Cleaning and Disinfecting
Custodial and Maintenance staff will focus on “high touch-point” disinfection cleaning as the first priority. High touch-point areas include desks, tabletops, doorknobs, railings, light and water fixtures, restroom stall door locks, elevator buttons, countertops, chair arms, and phones.
Classroom floors will be wet mopped a minimum of twice per week and spot mopped daily as needed. All classrooms have been outfitted with classroom cleaning kits which will be restocked on a daily basis by our custodians.
School communities are preparing to work hard to teach and practice some new routines and behaviors, such as wearing a face covering and maintaining distance. All MMSD staff are required to complete a COVID-19 training module in our Talent Portal by January 22, 2021. Training addressed the following:
Personal Protective Equipment/Masks and Cloth Face Covering
Hand Washing and Hand Sanitizer
Symptom Screening and Temperature Taking
Every morning families and staff will receive an email prompting them to monitor their/their child's symptoms. Students or staff who have any symptoms of illness will be directed to stay home. (Any symptom alone, such as a runny nose or congestion, may be an indication of COVID-19. It is important to stay home to avoid spreading illness to others. Those showing symptoms of illness at school will be sent home.)
Our school leaders and nursing teams have strong systems in place to rapidly isolate sick or symptomatic individuals, contact families and send sick individuals home.
School nurses collaborate with Public Health Madison & Dane County to provide contact tracing within schools for MMSD employees and students, following the PHMDC’s Action Plan for Confirmed or Suspected COVID-19 Case in a Dane County School, and to direct any close contacts to quarantine for the required period of time.
MMSD requires that close contacts quarantine for 10 days after their last exposure to the person with COVID-19 and that they continue to monitor your symptoms for 14 days after their last exposure to the person with COVID-19.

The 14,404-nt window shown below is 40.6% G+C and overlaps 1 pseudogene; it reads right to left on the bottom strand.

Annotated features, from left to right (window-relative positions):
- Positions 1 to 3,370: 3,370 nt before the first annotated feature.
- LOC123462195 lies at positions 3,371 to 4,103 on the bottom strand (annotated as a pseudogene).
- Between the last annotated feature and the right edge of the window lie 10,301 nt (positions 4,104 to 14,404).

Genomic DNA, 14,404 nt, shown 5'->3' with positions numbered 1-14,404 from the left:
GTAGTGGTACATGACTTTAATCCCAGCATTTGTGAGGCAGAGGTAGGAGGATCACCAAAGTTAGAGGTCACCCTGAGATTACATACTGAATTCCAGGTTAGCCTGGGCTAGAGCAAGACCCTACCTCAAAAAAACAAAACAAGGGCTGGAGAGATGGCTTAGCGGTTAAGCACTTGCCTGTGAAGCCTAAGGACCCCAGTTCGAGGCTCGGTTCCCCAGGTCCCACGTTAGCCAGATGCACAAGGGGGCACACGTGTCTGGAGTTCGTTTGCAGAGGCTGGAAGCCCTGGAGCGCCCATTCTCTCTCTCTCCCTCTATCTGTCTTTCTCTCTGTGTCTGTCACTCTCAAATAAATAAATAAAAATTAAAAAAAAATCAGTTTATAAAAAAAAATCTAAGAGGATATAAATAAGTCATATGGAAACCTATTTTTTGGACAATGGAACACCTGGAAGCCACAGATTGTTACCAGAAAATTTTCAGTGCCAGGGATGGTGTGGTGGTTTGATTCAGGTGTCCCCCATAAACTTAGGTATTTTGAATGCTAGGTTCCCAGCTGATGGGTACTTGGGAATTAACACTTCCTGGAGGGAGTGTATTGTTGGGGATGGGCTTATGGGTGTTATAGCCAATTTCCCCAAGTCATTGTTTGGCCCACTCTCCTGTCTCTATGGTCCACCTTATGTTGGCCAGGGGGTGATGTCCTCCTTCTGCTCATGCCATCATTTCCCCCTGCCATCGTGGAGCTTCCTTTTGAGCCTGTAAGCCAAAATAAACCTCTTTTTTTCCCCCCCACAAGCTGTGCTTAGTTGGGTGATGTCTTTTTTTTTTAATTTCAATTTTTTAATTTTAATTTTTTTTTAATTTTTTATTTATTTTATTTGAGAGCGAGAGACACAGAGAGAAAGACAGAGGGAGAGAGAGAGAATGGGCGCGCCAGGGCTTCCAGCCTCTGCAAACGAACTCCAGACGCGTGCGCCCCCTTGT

We have been stockpiling PPE for the last six months. We have 50,000 student masks that have already been delivered to our buildings, we well as PPE for staff members.
Specialized PPE, such as plastic face shields, are available for staff members who may be in close proximity with students with special needs as well as our nursing staff.
We are grateful for our community partners, including the Boys and Girls Club and the Foundation for Madison's Public Schools, who have stepped us to support our students and families in so many ways, including donations of masks.
All staff must wear a mask. Some employees may qualify for an ADA accommodation. If an employee is unable to wear a mask, principals should connect them with Human Resources.
Students are expected to wear masks unless the student has a disability related condition that prevents them from wearing a mask or removing their mask themselves. IEP and 504 teams will meet to discuss what accommodations the student may need and determine if the student will receive face-to-face instruction. Staff should take extra precautions (e.g., a face shield with a mask) if a student is unable to wear a mask. Efforts should be made to desensitize the student to wearing a mask (consult Occupational Therapy).
We know many of our students, families and staff are carrying a great deal of anxiety and stress as we approach a return in person or continuing with virtual learning. We recognize that both scenarios involve adapting to significant changes. Whatever decision is made, we will be ready to support the needs of our staff, our students and their families.
Our goal is to support students' needs while limiting the number of environments staff and students are exposed to. When that is not possible, staff should follow all district prescribed Health and Safety procedures, including using PPE issued by Student Services and obtained through the school Health Office.
We have been connecting our staff to multiple vaccine opportunities and we believe that all staff interested in being vaccinated have been connected to an opportunity to do so.
The CDC guidance refers to small private gatherings in households and not in public so the Public Health Madison & Dane County (PHMDC) requirements for businesses, schools, etc. around masking and distancing are not changing at this time. PHMDC will continue to look at their order changes based on future CDC guidance. Their order provides the population health protection we need to keep transmission risk low. As of O3/11/21 only 20.9% of all Dane County residents have received 1 dose and 13.4% of Dane County residents have completed the series.
In this video playlist, you will find interviews with our reopening advisory panel, COVID-19 vaccine information, HR questions and health and safety guidance.
New board policies:On December 14, 2020, Public Health Madison & Dane County released new requirements and recommendations for school districts preparing to reopen. To satisfy new requirements, MMSD's Board of Education introduced new policies for hygiene, protective measures and cleaning and adopted them on January 25.